Once we were inside, though, we couldn't quite get to the David. Claudio, with winning candor, had warned us there wouldn't be much else to see—the Medicis had taken all the good paintings, and they'd ended up in the Uffizi. The Galleria dell'Accademia, he said, just had the David, a few unfinished Michelangelos to go with it, some historic musical instruments, and a collection of technical specimens of painting and sculpture, uninspired academic work. Still, before we could make it to the main event, we needed to get through a quick biography of Michelangelo's early years, with a look at pictures of his Vatican Pietà on Claudio's iPad. Claudio zoomed in to show where the young Michelangelo, in a fit of anxiety about getting the recognition he deserved, had chiseled his signature into Mary's garments.

And now, Claudio said, it was time to see "the little boy."

I was puzzling over that turn of phrase, the sudden tenderness—and irony?— behind it, when we rounded into the hall. There, in the distance, gray-white under a grayly skylit dome, was the little boy.

Catching sight of it felt like being in a disorganized crowd that suddenly starts to surge together, or being at the wheel when a car hits a patch of ice. Whatever I'd been anticipating was no longer relevant. Something else had taken over.

I had been wrong, I realized, about a very basic thing: I knew the David was larger than life, but in my mind that meant maybe eight feet tall. Its beauty, not its size, was the thing it was famous for. This David, the physically present David, was 17 feet tall. It was an immense piece of marble, and the combination of that scale with the delicacy of the work was vertiginous, and that was nowhere near the most unsettling thing about it.

The most unsettling things about the David were, first of all, that it was overwhelmingly strange. Claudio insisted that we stop and look from a distance before moving closer, and note the unusually large hands and head. Possibly, he said, Michelangelo had exaggerated them as a device for perspective, for the statue's original planned placement up on a roof. Possibly he had some other artistic purpose. Either way, the proportions were uncanny, beyond human. Michelangelo unquestionably knew how to make something look perfect, and he went for something else instead.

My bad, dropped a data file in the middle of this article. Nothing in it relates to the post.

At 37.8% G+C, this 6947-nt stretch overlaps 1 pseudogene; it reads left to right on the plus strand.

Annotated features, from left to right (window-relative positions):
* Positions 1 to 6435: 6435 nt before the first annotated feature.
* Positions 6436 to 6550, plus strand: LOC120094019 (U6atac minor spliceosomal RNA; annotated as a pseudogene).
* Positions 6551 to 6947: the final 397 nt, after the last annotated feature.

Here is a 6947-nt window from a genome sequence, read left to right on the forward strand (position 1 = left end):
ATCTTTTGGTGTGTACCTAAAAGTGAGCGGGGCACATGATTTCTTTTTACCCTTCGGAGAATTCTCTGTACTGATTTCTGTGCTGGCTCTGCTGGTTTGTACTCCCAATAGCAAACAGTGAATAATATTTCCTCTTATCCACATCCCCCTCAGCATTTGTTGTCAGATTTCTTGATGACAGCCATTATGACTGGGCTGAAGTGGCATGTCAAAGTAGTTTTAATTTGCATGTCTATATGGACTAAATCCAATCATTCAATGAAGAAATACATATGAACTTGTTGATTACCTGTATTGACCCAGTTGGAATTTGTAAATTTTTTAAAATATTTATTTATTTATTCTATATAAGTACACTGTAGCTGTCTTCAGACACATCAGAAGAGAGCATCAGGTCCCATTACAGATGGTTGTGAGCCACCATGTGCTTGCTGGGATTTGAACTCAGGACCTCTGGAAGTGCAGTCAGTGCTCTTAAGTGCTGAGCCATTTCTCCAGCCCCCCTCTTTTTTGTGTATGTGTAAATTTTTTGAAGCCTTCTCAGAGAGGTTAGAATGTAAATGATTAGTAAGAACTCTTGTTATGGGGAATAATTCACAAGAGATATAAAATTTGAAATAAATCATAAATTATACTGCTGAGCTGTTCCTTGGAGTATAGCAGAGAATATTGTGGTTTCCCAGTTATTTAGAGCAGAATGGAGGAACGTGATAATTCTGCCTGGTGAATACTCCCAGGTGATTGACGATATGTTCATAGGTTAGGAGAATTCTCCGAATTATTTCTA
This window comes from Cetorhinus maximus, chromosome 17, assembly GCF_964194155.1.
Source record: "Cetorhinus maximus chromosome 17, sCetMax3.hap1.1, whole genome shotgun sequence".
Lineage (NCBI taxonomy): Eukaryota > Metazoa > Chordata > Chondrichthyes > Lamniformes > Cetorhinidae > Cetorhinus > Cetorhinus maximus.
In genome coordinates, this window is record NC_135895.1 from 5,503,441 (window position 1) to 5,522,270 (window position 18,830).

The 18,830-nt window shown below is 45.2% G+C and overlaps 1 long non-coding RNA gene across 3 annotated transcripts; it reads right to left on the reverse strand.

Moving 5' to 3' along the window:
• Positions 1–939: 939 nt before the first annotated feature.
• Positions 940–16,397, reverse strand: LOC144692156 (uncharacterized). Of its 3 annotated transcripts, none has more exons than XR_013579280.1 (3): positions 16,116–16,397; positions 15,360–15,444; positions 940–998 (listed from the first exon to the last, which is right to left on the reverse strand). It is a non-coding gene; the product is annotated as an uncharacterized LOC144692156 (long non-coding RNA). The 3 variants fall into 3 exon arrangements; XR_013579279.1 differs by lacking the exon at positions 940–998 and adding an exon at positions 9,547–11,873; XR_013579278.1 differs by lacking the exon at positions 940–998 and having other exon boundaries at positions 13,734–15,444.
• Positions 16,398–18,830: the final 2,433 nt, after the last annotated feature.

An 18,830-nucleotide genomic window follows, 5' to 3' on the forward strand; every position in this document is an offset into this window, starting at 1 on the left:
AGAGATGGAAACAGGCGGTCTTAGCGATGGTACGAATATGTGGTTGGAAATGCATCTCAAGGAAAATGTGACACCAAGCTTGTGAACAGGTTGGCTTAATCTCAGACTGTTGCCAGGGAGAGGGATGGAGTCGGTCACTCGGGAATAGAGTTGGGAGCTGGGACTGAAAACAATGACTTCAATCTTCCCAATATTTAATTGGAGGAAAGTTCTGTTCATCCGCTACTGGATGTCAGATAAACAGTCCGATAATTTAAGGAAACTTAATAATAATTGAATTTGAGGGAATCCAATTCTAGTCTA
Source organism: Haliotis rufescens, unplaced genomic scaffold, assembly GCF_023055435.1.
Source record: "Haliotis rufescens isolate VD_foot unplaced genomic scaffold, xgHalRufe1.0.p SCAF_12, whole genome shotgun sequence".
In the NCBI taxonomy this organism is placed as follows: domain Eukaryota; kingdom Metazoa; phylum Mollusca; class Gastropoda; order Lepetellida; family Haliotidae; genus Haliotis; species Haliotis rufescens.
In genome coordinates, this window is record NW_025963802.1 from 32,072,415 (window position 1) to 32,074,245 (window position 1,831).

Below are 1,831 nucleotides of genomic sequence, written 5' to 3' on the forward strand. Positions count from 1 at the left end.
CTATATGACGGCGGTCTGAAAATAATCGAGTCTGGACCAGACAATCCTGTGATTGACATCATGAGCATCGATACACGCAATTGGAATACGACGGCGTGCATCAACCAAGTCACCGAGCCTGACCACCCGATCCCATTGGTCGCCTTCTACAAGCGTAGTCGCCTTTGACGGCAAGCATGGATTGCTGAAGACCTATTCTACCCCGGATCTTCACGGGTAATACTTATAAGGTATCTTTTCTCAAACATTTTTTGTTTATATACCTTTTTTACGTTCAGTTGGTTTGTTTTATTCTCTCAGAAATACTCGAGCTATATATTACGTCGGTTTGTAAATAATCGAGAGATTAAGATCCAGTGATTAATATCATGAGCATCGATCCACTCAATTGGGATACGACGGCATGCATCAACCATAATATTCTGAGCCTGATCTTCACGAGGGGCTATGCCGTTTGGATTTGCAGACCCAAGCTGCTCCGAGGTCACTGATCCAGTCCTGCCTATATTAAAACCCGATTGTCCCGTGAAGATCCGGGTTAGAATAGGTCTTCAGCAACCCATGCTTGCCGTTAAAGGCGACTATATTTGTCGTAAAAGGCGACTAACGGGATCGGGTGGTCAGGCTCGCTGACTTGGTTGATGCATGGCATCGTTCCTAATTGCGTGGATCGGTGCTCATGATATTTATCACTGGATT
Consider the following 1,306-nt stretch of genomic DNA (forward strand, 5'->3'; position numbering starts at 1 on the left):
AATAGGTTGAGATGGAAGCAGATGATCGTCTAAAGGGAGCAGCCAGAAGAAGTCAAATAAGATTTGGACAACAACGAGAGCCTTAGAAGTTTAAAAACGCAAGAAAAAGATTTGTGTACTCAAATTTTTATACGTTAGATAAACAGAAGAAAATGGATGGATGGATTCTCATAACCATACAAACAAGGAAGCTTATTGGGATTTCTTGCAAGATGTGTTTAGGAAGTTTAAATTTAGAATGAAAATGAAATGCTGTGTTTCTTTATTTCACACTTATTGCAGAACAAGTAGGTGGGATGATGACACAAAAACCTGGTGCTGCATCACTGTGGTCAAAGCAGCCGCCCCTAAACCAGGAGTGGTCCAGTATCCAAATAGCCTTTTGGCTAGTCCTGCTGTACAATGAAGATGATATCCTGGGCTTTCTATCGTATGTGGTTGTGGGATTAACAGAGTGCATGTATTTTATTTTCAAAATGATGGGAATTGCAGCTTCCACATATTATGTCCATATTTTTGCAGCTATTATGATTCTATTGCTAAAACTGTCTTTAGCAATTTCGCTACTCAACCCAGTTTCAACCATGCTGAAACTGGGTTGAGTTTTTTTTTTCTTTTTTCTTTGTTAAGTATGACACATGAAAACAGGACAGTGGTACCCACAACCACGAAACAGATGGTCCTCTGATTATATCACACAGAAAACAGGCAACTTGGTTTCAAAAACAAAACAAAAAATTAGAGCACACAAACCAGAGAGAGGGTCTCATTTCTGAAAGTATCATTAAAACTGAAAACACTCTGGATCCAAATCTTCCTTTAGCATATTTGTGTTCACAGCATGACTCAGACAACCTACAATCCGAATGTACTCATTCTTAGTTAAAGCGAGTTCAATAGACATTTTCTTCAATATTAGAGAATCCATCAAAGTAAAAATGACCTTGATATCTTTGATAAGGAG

The second unsettling thing was the face. The David was, as I'd learned it, celebrated for its idealized musculature (musculature informed, Claudio said, by the sculptor's unlawful examinations of how cadavers were put together). But up above all that was the visage, compelling in a way that no static picture had even begun to convey.

Claudio had a whole protocol for dealing with the face, as he permitted us to approach the statue: starting with the most familiar angle, with the right side of the head toward the viewer, then making a quarter-circle counterclockwise to look straight at the face. From there—Goliath's point of view, he suggested—a new note of doubt or worry entered the previously confident expression. And so it did.

(Also, Claudio said, from this angle, Goliath couldn't get a good look at the sling.)

We worked our way around the statue, taking in the damage from the 1991 hammer attack on the left toes, the tricky veins in the structure of the marble at the rear, the carved anatomical veins standing out from the right hand and wrist. Everything was particular, precise, a direct expression from the mind and hands of someone working more than 500 years ago. There was no distance at all.

In the moment, it was hard to keep in mind that this was one constituent of something called the Renaissance, or that there were other immortal masters with their own immortal masterworks, or even that Michelangelo had done other things. As we moved on to the unfinished statues in the room, Claudio told a story—I have no idea if this is true, but it was the story he told—that Michelangelo had been so desperately eager to undertake a huge collection of sculptures for the pope's future tomb, he allowed the Vatican to extort him into a project in the field of painting, which he despised, and that was how he reluctantly took up his brush and got to work on the ceiling of the Sistine Chapel. To which I vaguely thought, oh, yes, that was him, too, wasn't it?